- April 4, 2018
- Posted by: Zina Smith
- Category: CT Blog
Dawn Matthews, Senior HR & Recruitment Consultant, outlines considerations for successful recruitment.
Recruitment! One word, three syllables. Who would have thought this single word could incite so many emotions? Depending on how you look at it, this word could fill you with excitement, fear, happiness, irritation, enthusiasm, exasperation – the list is endless. Somebody has left your organisation, or due to growth you need to recruit new staff – what is your initial reaction?
Excitement: because you have an opportunity to choose who’s going to join your team, fresh ideas, innovation? Frustration: because you have to go through a rigorous process to find a suitable candidate to fill a vacancy, and your day job doesn’t stop? Perhaps you feel a combination of emotions. Happy: because the organisation is growing, or your team member has secured a promotion. Sad: because that’s another task to add to your list, and a valued member of your team is leaving.
No matter how recruitment makes you feel, it is an inevitable process in every organisation, regardless of size, location, culture or industry. Ultimately you want to employ someone who has relevant skills and experience, is personable and fits in with your organisation’s culture.
Here are some considerations for your recruitment process:
Where do you look for candidates? Online media such as LinkedIn, Twitter, job sites or your organisation’s website? Traditional methods such as a half-page advert in a national newspaper, with an editorial giving some insight into your organisation’s aims and ethos? A print advert in the relevant trade journal? There are a range of choices, all of which can be suitable depending on the
role – one size does not fit all. If you are recruiting to an executive-level post, you may wish to commission a consultancy to manage the process with you. This includes designing an advertising strategy, recruitment pack, targeted headhunting, interviews and assessment centre. This means you’ll receive expert support and advice, as well as the opportunity to recruit to the role first time, especially as a suitable consultancy should be able to access candidates who are not necessarily active in the jobs market.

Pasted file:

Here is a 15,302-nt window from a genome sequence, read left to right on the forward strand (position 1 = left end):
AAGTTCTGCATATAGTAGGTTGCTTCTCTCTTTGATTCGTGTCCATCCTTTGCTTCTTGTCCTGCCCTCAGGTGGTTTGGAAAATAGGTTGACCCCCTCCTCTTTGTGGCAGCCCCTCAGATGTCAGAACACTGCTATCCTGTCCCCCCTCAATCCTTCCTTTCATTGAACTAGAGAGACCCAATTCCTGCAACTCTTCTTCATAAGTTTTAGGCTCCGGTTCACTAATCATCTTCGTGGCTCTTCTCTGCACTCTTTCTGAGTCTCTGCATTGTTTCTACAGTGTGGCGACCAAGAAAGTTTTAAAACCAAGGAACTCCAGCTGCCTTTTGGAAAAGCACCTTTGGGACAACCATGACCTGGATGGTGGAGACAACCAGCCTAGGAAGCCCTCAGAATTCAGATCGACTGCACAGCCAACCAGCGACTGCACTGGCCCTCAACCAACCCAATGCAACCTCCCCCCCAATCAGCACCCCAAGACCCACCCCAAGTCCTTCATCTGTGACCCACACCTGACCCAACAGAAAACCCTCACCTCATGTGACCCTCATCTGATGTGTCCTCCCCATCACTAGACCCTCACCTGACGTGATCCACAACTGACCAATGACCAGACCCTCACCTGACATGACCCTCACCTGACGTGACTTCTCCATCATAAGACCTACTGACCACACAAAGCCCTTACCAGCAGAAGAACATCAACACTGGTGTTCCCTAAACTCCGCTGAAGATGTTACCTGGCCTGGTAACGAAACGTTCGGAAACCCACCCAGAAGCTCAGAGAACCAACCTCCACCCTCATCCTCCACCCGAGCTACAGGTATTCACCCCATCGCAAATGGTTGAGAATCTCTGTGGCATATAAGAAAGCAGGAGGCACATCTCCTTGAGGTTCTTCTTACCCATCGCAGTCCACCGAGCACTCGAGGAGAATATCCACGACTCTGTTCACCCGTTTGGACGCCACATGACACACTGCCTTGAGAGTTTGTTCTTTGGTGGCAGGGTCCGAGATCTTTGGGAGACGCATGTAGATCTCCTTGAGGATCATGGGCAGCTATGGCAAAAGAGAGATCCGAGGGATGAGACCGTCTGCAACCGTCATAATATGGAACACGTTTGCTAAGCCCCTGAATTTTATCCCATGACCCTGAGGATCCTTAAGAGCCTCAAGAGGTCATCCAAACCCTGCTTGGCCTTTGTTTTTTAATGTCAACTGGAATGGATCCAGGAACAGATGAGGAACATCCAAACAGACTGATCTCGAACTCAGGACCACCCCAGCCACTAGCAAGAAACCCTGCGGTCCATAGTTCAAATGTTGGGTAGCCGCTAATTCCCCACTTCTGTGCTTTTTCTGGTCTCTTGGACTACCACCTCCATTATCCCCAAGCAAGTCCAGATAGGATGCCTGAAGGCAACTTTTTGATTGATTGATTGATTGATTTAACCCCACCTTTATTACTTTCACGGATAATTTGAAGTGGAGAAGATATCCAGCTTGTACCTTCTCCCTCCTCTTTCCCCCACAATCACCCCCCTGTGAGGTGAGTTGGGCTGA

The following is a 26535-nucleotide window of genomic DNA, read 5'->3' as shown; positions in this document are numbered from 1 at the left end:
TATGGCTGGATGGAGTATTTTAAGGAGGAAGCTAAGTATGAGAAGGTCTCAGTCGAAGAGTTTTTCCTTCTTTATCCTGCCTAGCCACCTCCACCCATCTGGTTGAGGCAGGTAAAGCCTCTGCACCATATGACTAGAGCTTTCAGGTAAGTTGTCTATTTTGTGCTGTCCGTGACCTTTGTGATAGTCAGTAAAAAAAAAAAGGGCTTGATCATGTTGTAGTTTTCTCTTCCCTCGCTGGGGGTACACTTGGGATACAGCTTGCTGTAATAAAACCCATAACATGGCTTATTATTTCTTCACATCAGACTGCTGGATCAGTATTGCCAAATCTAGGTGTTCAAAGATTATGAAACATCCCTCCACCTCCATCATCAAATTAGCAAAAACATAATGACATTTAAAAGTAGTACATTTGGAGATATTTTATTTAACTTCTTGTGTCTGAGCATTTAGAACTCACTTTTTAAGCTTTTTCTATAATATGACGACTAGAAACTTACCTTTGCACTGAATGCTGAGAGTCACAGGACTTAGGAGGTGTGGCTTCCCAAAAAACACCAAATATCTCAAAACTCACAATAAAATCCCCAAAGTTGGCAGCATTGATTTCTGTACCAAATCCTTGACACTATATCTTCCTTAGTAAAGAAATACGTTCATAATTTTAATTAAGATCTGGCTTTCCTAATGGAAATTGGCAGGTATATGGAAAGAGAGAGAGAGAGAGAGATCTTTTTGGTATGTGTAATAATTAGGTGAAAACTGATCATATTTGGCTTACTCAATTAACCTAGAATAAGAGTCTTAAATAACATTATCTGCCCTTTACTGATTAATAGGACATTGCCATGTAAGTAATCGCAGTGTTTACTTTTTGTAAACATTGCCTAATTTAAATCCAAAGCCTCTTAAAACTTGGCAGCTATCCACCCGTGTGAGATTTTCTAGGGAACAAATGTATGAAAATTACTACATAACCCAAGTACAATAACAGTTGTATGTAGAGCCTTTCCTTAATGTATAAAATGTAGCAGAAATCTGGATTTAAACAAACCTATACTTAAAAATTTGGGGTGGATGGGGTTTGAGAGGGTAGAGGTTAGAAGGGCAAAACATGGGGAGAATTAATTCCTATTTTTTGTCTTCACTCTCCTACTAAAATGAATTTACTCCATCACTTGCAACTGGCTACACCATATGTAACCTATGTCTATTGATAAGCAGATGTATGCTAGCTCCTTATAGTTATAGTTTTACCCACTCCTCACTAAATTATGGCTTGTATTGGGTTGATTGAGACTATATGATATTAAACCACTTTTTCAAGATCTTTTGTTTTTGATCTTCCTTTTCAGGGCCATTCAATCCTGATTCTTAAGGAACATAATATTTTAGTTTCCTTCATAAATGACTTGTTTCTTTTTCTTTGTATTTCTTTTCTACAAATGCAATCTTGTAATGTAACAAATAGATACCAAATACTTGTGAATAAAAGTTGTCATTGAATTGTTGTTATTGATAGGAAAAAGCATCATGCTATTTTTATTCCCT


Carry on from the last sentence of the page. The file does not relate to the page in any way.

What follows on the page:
2.The ‘new’ world of work
Organisations are constantly seeking ways to work intelligently and more efficiently. This can include automating tasks, delivering services with fewer people and less financial resource, which in turn means shaping roles to meet business demands. Restructures can result in tasks being streamlined, organisational models becoming flatter, some posts being made redundant, and office space potentially decreasing – but there remains a need for recruitment.
Creativity needs to be applied when embarking on a recruitment process.
The reality is that people like flexibility. The majority would like to have a work-life balance and do not necessarily want to be stuck in a building from 9am-5pm every weekday. Your staff are
your biggest asset, so making roles appealing is important, both in terms of successful recruitment and retention. Therefore, it is worth asking the following questions before starting a recruitment campaign:
• Why would somebody choose to apply for a role at your organisation?
• What makes being an employee with you better than being an employee elsewhere?
• What do you want this person to do?
• What skills and experience are necessary?
• How are you going to reward their efforts?
The answers to these questions will help shape the advert and the recruitment pack.
Forward thinking organisations focus on measuring outcomes rather than attendance. So, where the role allows, ensure flexibility is a feature, for example by offering the chance to work remotely or flexible working hours. These benefits are not only enticing to millennials but older candidates too.
A happy workforce is a strong workforce, with increased retention and reduced staff turnover. If you get recruitment right from the outset, you’ll save a lot of time and money in the long run.
To discuss the issues raised in this article, contact email@example.com
This article also appears in CT Brief, Issue 34